Price paid: $10
Location purchased: Exchange, Kent Ohio
I have a soft spot for all-girl groups. Rarely do they have ‘staying power’ to span multi-decade careers or garner an abundance of kudos from music snobs… but I’ll take them over some dusty old acoustic crooner anytime. The Applicators have released three full length LPs (this is the first) so they obviously have some enough of a fanbase to keep the flame alive.
My primary way of learning about new music is to dive right in and just buy what I don’t know. As I always say- unlike books, you CAN often judge a record by its cover. I mean, just look at it! Adorable.
I was sold when I flipped it over and saw track names like ‘Puke on You’ and ‘She Smells Like Me.’ Pure gold. Their sound is, well, I can probably name a dozen all-girl bands of the last decade that have a similar attitude. Sort of like The Muffs, only sloppier. Perhaps a little X-Ray Spex thrown in. Overall an early 90’s ‘Riot Grrrl’ sound. Here’s a sample:
Label: Zoo Records
Price paid: $2
Location purchased: Square Records, Cleveland Ohio
I knew little of the band before picking up this single, but I really dig their sound here. Similar to some Cure to my ear, playful yet melancholic. This version has a raw bass-heavy feel missing from the more polished LP version.
‘Bouncing Babies’ was the band’s second single. It failed to chart. The song:
The art- This one certainly won’t win any awards in my book. A lousy underexposed B&W photograph surrounded by puke yellow. I’m sure the photograph has some specific meaning (it looks to be an early 20th century Surrealist image) but I’d need time to decipher that. For now the message is as cryptic as the song itself. That being said it has a certain naive low-tech charm.
Zoo Records was formed in order to facilitate the release of singles by the band ‘Big in Japan.’ Other acts on the label include ‘Echo and the Bunnymen’ and ‘Lori and the Chameleons.’ The label quickly folded, having only released two LPs and a handful of singles.
Supposedly the ‘Bouncing Babies’ single was hard to come by, even back in the day. So much so that another band (The Freshies) wrote a song about their exasperation in attempting to locate a copy. As far as I know this is the ONLY single ever released with the subject of the single being another single. Sadly I don’t own this single yet; supposedly it’s rarer than the single they’re lamenting:
Format: 10″ picture disc
Price paid: $3
Location purchased: Jack Wolak’s Rare Necessities
When I think of Voice of the Beehive (VOTB) I always think of England. If I ever wrote a book on the late 80’s UK music scene (something I’ve been tempted to do more than once over the years) I’d be torn whether to include them or not. The sister duo are Californian, BUT the band was formed in the UK, have exclusively UK backup musicians, performed primarily in the Britain, had most of their chart action there, and much of their ‘weirder’ vinyl output (such as this 10″) were released solely for British consumption.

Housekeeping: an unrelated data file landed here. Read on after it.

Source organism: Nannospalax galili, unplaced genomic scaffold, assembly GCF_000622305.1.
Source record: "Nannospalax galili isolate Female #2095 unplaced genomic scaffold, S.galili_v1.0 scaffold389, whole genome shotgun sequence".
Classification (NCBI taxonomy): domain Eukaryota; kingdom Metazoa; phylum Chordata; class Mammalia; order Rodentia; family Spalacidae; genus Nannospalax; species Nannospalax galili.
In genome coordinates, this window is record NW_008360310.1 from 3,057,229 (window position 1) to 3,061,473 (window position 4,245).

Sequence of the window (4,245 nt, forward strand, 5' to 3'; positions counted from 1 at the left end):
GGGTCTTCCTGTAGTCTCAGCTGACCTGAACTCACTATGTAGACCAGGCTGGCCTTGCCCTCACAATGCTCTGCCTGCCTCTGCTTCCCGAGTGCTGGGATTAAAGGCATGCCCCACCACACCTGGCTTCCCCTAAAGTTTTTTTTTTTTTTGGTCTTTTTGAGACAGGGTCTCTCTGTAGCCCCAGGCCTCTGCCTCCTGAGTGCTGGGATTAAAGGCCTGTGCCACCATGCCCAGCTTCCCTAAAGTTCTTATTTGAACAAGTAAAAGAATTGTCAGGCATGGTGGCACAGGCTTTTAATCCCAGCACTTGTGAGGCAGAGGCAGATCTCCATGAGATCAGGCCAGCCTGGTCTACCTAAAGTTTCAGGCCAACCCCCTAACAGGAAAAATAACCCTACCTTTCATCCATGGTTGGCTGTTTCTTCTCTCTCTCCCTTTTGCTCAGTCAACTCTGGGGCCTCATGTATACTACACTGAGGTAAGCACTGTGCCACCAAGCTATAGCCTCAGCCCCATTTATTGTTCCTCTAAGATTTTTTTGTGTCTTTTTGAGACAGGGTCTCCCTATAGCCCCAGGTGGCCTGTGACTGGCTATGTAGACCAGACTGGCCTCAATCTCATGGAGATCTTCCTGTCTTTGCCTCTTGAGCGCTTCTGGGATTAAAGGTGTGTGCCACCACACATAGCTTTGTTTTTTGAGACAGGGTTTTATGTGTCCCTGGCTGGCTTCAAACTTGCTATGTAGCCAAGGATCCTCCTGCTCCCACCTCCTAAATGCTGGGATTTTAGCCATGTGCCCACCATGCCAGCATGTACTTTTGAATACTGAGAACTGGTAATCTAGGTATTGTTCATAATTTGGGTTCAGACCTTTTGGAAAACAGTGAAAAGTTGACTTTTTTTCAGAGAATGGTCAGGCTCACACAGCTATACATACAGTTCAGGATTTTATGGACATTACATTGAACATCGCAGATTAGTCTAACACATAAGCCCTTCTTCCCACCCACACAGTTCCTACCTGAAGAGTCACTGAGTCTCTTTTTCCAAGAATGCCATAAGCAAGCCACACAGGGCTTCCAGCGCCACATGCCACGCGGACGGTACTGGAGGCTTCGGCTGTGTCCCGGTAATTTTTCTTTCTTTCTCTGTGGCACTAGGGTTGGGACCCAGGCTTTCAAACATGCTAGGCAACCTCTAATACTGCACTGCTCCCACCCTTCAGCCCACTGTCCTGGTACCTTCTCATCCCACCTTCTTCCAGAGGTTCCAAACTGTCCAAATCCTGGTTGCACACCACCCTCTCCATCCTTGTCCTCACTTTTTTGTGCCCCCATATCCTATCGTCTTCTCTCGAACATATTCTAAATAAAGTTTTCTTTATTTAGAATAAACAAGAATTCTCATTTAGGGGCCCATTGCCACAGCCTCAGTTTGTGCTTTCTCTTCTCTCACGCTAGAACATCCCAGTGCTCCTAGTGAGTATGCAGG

VOTB had no delusions of artistic depth; even though they were known for their clever often thoughtful lyrics, they were perfectly comfortable making jangly aggressive power-pop.
‘I Walk the Earth’ peaked at number 42 on the UK charts. The band had eight top-50 hits in the UK over their three album lifespan, most from their debut album ‘Let it Bee’ (of which this single is from.)
The 10″ itself is a great example of period UK vinyl production. At the time of this single’s release UK vinyl sales in general were lagging so companies pulled out all the stops in an effort to make an impression with the consumer. If you think about it the 10″ is a pretty useless size. I suppose it has its uses… if you’re putting together an EP and need more space than a 7″ but less that a 12″. Maybe. But that’s not the case here as this is merely a 2 track single. The vinyl is clear, but instead of the usual practice of inserting a paper element between two sheets of vinyl, there’s simply two stickers laying on the surface.
Probably limited to 5,000 pressings, this is numbered 4480. The B-side is exclusive to this disc.
Author: Liz Thompson (editor)
Publisher: Delilah/Putnam/Omnibus Press
Location purchased: 1/2 Price Book Warehouse, Syracuse NY
If you don’t know by now female vocalists are my thing. British groups/artists in particular. No one text has had a greater impact on my musical tastes and education than this book- flipping through it now I’m STILL amazed by the sheer amount of obscure data it contains…